The nuclear phylogenetic analysis supports a larger sampling for the secondary gene pool of P. glaucum (Martel et al., 2004). Clade G includes all species of clade B from the plastid and combined phylogenetic analyses (Figs 1 and and4)4) with a basic chromosome number of x = 7 (P. glaucum, P. violaceum and P. squamulatum), P. sieberianum (basic chromosome number unknown), plus species corresponding to subclade Ab with a basic chromosome number of x = 9 (P. hordeoides, P. pedicellatum and P. polystachion subsp. atrichum) and P. basedowii (Table 1). Following the gene pool classification of Harlan and de Wet (1971), species of clade G would be part of the secondary gene pool of P. glaucum, as well as others previously cited for clade B (P. purpureum and P. nervosum; Donadío et al., 2009).

Reticulation pattern, polyploidy and apomixis

Figures 3 and and44 show that the entire Pennisetum/Cenchrus clade is a large polyploid complex. The kn1 tree does not provide enough resolution to determine the ancestry of all the polyploids, but a few observations can be made. First, the history of allopolyploidization is intricate. Cenchrus is probably the result of an ancient cross between an ancestor similar to P. ramosum or P. orientale and another species of Pennisetum. The tree does not identify the other parent with certainty, but one possibility might be a diploid species related to P. setaceum.

Speciation has occurred at the polyploid level, as shown by the mix of polyploids in each of the major clades of the phylogenetic tree. It is possible that gene flow is occurring among the species. Because crossing barriers are often reduced in polyploids, this may be expected.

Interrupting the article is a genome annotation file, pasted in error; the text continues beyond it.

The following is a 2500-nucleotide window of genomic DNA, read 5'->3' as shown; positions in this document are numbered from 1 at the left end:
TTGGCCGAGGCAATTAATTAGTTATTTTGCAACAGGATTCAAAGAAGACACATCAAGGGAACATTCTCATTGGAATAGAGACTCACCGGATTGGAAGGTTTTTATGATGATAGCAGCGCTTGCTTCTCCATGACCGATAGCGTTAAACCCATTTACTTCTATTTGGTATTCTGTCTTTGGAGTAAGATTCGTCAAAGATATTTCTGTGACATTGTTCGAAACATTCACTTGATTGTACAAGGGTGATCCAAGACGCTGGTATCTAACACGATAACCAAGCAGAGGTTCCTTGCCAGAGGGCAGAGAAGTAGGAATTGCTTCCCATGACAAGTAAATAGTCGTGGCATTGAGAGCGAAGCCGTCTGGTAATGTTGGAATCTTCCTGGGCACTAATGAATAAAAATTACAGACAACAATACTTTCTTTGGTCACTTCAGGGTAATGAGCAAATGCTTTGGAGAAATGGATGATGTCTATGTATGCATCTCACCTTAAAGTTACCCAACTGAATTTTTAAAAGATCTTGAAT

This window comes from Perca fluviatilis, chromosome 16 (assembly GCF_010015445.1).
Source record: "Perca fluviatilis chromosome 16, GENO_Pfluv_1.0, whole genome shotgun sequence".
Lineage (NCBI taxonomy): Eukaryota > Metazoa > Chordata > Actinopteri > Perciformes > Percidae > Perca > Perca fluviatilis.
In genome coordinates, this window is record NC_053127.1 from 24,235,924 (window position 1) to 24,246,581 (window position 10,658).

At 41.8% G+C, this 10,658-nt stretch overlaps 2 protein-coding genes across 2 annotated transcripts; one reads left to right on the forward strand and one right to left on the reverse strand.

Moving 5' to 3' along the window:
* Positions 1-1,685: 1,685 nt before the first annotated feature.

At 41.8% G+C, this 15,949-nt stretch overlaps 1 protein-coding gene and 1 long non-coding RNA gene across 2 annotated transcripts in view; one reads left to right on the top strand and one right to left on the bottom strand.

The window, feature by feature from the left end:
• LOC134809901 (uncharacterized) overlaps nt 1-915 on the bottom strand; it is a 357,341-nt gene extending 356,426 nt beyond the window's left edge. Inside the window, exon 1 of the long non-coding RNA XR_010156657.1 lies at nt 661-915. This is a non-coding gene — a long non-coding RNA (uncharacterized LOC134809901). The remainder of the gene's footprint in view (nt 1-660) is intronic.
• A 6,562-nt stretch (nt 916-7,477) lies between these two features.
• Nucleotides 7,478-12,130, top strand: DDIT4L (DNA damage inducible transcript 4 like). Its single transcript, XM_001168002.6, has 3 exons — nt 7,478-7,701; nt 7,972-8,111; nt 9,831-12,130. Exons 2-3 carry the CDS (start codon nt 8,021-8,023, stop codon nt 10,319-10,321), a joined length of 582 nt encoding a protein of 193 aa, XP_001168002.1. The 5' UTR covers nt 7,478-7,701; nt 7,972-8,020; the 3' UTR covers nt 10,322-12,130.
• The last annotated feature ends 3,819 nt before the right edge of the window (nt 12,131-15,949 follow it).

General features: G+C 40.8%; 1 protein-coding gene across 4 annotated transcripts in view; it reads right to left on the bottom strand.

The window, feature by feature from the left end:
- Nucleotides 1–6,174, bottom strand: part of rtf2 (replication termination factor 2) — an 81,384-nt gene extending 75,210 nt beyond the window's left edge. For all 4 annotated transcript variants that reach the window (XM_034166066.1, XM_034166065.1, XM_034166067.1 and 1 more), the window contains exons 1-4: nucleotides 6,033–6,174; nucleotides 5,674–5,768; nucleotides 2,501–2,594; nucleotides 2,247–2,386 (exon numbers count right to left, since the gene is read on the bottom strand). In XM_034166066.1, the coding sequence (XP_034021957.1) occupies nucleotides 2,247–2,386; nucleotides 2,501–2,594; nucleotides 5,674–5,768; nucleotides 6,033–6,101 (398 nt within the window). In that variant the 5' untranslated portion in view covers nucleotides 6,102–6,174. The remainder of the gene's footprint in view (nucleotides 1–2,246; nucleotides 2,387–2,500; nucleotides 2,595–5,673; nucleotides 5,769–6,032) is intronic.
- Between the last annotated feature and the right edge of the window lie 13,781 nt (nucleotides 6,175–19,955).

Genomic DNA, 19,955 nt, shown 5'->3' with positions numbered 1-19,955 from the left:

The strongly variable chromosome number found in species of subclade Ab or Pennisetum section Brevivalvula is a remarkable fact in favour of reticulation among species of Cenchrus and Pennisetum. Although the basic chromosome number was reported as x = 9, P. polystachion was found to be a hexaploid with, possibly, three different genomes and little or no pairing among them (Sisodia, 1970). Pennisetum polystachion subsp. polystachion was reported as 2n = 18, 36, 45, 48, 52, 53, 54 and 63, 2n = 24 under P. subangustum, and 2n = 32, 56 and 78 under P. setosum (the last two names now synonyms of P. polystachion). Two or three distinct kn1 sequences were found in our accession of P. polystachion subsp. polystachion, suggesting that the individual plant sequenced was either tetraploid or hexaploid. In addition, sequences of kn1 for P. polystachion subsp. polystachion are phylogenetically unrelated to those for P. polystachion subsp. atrichum, even though their plastid sequences are quite similar. This suggests that the morphological similarity of the two may reflect ancestral gene flow, despite the distinct nuclear genomes.

Similarly, P. pedicellatum was found to be an allohexaploid characterized by a low frequency of multivalent formation (tri-, tetra- and hexavalents), a large number of uni- and bivalents, and 75 % anomalies in anaphase I (Naithani and Sisodia, 1966; Sisodia, 1970). Ploidy in P. pedicellatum was variable: 2n = 36, 45 and 54 with several aneuploid numbers: 24, 30, 32, 35, 42, 48, 52 and 53. Whereas P. pedicellatum is shown to be related by the plastid and combined analyses to subclade Ab (Fig. 1A, B), the nuclear marker (Fig. 4) shows it to be related to clade G (which also includes all x = 7 species of clade B and representatives of subclade Ab, together with P. basedowii).